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2017 hurricane forecasts suggest below average season due to El Niño


A number of forecasts have been released for the 2017 Atlantic Tropical Storm & Hurricane Season and so far all are calling for activity levels just below the long-term average, with the expectation that we will see a weak El Niño by the typical peak of the season suggesting a slower year.

2017 hurricane season forecastIt’s a very similar situation to this time last year, when the early hurricane season forecasts were largely suggesting a more active year due to the state of the El Niño Southern Oscillation (ENSO), and whether it would be neutral or a La Niña, expected to have a strong influence on activity.

In 2017 we find similar factors at play, with the state of the ENSO forecast to define just how active a hurricane season the insurance and reinsurance industry sees, but this year meteorologists are largely anticipating a shift to El Niño conditions by the summer and just before the traditional peak of the hurricane season, although uncertainy remains (of course).

With a number of the main forecasters now having their predictions for the season published, we’ve launched an updated page for our readers to track the 2017 Atlantic hurricane season throughout the year.

From the forecast storm numbers below it’s clear that while the predictions are for a below average season, it is only slightly so and in terms of hurricanes and major hurricanes it is of course the location and track that really matters to the insurance, reinsurance, catastrophe bond and ILS industry.

2017 Atlantic hurricane season forecasts

As we’re all aware, it only takes one of the forecast major hurricanes to track towards a major city on the U.S. Gulf or East Coast and, no matter how average the seasonal activity is, it will be above the recent average for insurance and reinsurance interests.

Last year the insurance and reinsurance industry is estimated to have paid around $4.5 billion of claims due to tropical storms and hurricanes, with Matthew the major driver. Prior to that with no landfalling storms for a number of years, the re/insurance sector has got off lightly, while catastrophe bond and ILS investors could be forgiven for forgetting that U.S. hurricane risks remain the dominant peril in the marketplace.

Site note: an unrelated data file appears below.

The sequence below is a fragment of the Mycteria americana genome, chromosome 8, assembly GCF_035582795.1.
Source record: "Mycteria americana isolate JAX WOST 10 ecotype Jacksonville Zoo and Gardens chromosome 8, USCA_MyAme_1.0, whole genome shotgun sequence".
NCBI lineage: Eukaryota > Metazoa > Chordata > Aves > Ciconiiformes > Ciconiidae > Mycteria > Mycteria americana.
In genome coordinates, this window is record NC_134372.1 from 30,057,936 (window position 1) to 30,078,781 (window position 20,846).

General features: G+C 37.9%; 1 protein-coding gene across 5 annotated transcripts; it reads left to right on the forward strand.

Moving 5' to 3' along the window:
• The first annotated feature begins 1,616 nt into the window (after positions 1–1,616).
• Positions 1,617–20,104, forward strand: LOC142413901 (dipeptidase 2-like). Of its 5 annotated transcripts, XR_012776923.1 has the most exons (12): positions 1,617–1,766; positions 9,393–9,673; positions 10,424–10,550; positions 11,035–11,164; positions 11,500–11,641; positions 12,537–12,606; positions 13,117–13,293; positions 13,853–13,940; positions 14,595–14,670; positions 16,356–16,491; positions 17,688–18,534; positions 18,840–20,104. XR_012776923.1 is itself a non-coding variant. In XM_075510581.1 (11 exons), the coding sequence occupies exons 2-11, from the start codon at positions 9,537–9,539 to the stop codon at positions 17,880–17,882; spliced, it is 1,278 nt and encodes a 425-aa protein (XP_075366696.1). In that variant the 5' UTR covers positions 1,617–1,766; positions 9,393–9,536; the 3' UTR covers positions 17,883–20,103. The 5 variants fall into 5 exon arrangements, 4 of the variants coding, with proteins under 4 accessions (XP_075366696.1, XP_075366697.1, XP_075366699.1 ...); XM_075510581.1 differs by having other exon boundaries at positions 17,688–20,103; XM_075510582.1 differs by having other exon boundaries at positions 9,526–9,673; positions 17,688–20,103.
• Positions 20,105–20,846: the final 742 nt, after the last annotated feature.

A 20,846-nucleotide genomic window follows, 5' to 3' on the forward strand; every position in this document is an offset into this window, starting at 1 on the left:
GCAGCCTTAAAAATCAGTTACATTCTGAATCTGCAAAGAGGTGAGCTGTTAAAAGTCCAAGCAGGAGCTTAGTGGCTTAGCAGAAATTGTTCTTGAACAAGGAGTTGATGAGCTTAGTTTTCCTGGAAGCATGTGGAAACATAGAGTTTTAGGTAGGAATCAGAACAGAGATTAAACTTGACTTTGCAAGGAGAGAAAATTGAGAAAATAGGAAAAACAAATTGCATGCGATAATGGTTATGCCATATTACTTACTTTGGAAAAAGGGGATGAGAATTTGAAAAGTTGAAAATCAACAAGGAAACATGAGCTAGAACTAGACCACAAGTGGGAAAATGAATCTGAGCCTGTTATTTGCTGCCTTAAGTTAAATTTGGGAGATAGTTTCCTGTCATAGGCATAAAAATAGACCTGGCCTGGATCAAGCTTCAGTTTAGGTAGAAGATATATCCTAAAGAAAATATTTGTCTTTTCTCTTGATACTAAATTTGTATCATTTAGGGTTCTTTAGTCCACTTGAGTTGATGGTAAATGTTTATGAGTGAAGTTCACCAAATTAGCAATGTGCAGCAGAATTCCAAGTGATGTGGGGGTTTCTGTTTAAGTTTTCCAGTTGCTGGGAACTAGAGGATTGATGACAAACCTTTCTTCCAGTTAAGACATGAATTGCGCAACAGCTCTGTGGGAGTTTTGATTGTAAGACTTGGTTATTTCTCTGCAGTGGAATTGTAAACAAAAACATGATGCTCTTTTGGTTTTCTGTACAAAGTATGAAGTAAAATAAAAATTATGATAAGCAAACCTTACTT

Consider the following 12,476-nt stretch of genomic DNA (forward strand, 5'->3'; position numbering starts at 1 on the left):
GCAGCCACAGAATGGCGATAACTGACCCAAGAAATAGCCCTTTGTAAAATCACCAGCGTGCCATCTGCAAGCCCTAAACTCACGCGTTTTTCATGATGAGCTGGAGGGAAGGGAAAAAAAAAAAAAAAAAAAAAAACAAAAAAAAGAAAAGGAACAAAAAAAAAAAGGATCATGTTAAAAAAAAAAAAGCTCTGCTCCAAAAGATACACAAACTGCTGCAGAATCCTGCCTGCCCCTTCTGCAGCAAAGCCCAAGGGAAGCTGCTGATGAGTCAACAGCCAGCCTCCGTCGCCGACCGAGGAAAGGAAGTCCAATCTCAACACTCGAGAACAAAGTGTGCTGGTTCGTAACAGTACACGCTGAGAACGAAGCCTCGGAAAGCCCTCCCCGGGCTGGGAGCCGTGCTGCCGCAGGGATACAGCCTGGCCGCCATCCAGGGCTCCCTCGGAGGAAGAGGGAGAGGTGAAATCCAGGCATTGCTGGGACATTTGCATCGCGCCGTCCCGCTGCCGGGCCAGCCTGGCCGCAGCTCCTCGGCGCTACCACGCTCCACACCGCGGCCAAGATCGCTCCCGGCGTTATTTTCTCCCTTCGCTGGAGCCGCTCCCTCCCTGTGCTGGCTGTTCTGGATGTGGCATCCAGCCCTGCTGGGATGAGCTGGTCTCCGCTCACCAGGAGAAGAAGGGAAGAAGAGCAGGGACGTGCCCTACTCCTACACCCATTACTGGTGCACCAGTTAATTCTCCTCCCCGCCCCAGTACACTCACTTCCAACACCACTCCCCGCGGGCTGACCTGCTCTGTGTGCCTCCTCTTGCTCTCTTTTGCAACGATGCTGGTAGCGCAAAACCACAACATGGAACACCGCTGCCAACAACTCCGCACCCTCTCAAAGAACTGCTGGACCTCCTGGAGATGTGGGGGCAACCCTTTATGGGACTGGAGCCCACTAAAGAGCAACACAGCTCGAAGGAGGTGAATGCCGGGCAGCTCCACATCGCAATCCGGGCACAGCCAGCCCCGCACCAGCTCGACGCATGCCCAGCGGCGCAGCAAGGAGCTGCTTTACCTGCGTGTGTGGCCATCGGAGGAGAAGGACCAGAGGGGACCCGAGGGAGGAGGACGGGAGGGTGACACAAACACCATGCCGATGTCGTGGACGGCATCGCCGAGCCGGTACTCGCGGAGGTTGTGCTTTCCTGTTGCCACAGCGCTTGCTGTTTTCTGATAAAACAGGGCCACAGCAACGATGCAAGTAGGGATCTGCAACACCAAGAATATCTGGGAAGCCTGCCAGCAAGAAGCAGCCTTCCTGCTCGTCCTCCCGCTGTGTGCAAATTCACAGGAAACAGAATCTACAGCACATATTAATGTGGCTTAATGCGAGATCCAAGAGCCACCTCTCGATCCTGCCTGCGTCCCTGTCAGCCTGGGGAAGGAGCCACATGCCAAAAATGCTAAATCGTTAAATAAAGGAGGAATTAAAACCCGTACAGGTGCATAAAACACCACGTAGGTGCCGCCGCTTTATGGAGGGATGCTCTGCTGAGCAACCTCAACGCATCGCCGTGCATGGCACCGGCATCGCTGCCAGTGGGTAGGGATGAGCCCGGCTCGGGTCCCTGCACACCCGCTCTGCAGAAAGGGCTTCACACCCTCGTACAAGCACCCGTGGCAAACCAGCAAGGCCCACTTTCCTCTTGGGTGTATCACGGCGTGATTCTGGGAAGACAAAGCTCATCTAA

In 2017 it looks like there will be quite a lot of uncertainty surrounding hurricane activity, both in the Atlantic and Gulf basins. With a developing El Niño on the cards it becomes very difficult to predict how conditions such as storm surge, prevailing upper-level winds, sea-surface temperatures both in deeper water and nearer the coast, will impact the development, paths and intensity of any tropical storm that forms.

One of our go-to forecasters over nearly two decades has been Colorado State University and Phil Klotzbach who leads the team there today had the following to say about the 2017 hurricane season.

“The current neutral ENSO is likely to transition to either weak or moderate El Niño conditions by the peak of the Atlantic hurricane season. The tropical Atlantic has anomalously cooled over the past month and the far North Atlantic is relatively cold, potentially indicative of a negative phase of the Atlantic Multi-Decadal Oscillation,” he explained.

Encouragingly for the insurance, reinsurance and ILS investor community, Klotzbach and his forecasting team believe there is a lower probability of major hurricane landfalls in 2017.

“We anticipate a below-average probability for major hurricanes making landfall along the United States coastline and in the Caribbean,” he continued.

The Colorado State forecast suggests a 42% chance that at least one major hurricane makes landfall somewhere on the U.S. coast, lower than the average for the last century of 52%. For Florida and the East Coast that sits at 24%, below the average 51%. While for the Gulf Coast it sits at 24%, below the 30% average.

This and the other forecasts at this point in the year are, of course, long-range and so should be treated as such and notice should be taken of the updates that come out as the 2017 U.S. hurricane season approaches.